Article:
Management / Private rental sector insecurity ’causes surge in homelessness’, says new research
Private rental sector insecurity ’causes surge in homelessness’, says new research
28 January 2016
"Chronic" insecurity in the private rented sector in England has led to a fourfold increase since 2010 in the number of households forced into homelessness when tenancies end, according to new research.
Loss of a private tenancy is now the leading cause of homelessness in England, with the 16,000 households affected making up around a third of the 54,000 accepted as homeless by councils in 2014/15, the annual Homelessness Monitor by the charity Crisis and the Joseph Rowntree Foundation (JRF) found.
They warned that local authorities were “struggling to cope” with rising numbers of single homeless people, with 88% saying they often or sometimes find it difficult to help those aged 25-35 and 87% those aged 18-24.
Two-thirds of English councils reported that changes to the welfare system under the coalition government from 2010-15 had increased homelessness in their area, with the problem particularly acute in London, where 93% of authorities said benefit reforms have had a negative effect.
In all, 275,000 households needed help in 2014/15, including “homelessness prevention” and “homelessness relief” activity as well as rehousing. And placements in temporary accommodation rose “sharply” by 12%, bringing the total to 40% above 2010/11 levels.
Numbers of people rehoused out of their home area have risen to 26% of the total, compared to 11% in 2010/11.
The report found majority backing among councils for bringing the law in England in line with Wales, where help must be provided to anyone faced with the loss of their home and not just “priority” groups like families with children.
Some 56% of English councils said the change would be beneficial for homeless people, against 25% who disagreed.
Report author Professor Suzanne Fitzpatrick said: “The loss of a private tenancy is now the leading cause of homelessness in England, while recent housing and welfare changes could make it even harder for low income households to find a place to live. Faced with these developments, we have to ask, ‘who will house the poorest?'”
Crisis chief executive Jon Sparkes said: “It’s a critical time for homelessness in England. Councils up and down the country are struggling to help single homeless people and fear that recent welfare reforms are likely to make the problem worse.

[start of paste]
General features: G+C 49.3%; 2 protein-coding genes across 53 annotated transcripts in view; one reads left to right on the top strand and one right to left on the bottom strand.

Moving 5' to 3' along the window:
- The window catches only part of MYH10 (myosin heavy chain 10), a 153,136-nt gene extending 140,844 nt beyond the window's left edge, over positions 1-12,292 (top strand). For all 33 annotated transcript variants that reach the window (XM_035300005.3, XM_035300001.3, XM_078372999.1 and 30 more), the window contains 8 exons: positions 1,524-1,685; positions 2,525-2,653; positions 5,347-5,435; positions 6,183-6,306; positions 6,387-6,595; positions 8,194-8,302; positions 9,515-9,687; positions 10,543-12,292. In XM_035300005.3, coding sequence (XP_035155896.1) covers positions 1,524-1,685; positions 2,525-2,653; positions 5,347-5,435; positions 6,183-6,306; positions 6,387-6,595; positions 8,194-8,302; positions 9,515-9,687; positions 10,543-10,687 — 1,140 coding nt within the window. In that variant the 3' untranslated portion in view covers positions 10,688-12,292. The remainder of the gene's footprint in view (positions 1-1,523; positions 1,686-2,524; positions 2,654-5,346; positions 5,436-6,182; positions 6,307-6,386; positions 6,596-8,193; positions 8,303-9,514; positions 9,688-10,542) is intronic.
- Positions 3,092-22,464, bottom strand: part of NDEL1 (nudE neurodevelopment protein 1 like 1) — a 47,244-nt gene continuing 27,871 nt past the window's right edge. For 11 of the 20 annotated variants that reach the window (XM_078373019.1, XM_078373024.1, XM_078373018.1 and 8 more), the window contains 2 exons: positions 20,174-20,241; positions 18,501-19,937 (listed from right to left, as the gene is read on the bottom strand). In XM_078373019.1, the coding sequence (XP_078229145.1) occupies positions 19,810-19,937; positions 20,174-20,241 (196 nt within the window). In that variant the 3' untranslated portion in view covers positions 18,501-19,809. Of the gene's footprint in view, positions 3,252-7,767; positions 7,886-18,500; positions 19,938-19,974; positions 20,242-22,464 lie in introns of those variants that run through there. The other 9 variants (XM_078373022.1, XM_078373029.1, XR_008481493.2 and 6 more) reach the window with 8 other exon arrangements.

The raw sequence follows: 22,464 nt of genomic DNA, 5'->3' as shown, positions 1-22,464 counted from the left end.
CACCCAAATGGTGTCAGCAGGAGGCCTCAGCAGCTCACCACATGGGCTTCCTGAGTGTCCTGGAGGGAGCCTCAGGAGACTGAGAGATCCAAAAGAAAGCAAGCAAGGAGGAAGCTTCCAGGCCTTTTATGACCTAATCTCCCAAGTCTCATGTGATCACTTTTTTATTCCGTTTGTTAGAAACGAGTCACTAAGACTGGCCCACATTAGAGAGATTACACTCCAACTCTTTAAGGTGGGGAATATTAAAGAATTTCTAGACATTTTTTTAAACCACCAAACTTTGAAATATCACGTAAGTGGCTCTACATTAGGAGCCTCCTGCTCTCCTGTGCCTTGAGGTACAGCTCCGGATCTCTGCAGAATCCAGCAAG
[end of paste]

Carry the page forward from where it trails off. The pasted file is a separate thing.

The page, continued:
“On top of the desperate human tragedy, this will be incredibly expensive for the public purse as local services are forced to pick up the pieces.
“Yet the Government has a unique opportunity to act. We strongly welcome its willingness to consider new ways of preventing homelessness, including options for new legislation; and as this report shows, such a move would be backed by a majority of English councils. This could represent one of the most radical changes in help for homeless people in nearly 40 years.”
Julia Unwin, chief executive of the JRF, said: “A chronic lack of security in the private rented sector is putting more and more families at risk of homelessness.
“The Government’s commitment to building more homes will help some to get on the housing ladder, but these figures show that the housing crisis cannot be solved unless much more is done to improve the number of safe, secure rented tenancies.”
Local Government Association housing spokesman Peter Box said that supporting the homeless was “only getting tougher as the housing crisis intensifies”.
Mr Box said: “Government still needs to go further in reforming the public sector and devolving responsibility for allocating public money for all public services – from social housing to the health service – down to locally-elected people, and must fully fund any new responsibilities it places on councils.
“One of the best ways to tackle homelessness is with bricks and mortar. Local authorities are desperate to keep increasing building and need to be able to keep playing a lead role in building and investing in more of the genuine affordable homes our communities desperately need and which are crucial to reducing homelessness and tackling council waiting lists.”
The Department for Communities and Local Government said central funding for tackling homelessness was being increased over the next four years.
“We want to help local authorities provide advice and assistance to those at risk of homelessness which is why we have protected the homelessness prevention funding for local authorities,” a spokesman said.
Photo from Jonathan Brady / PA Wire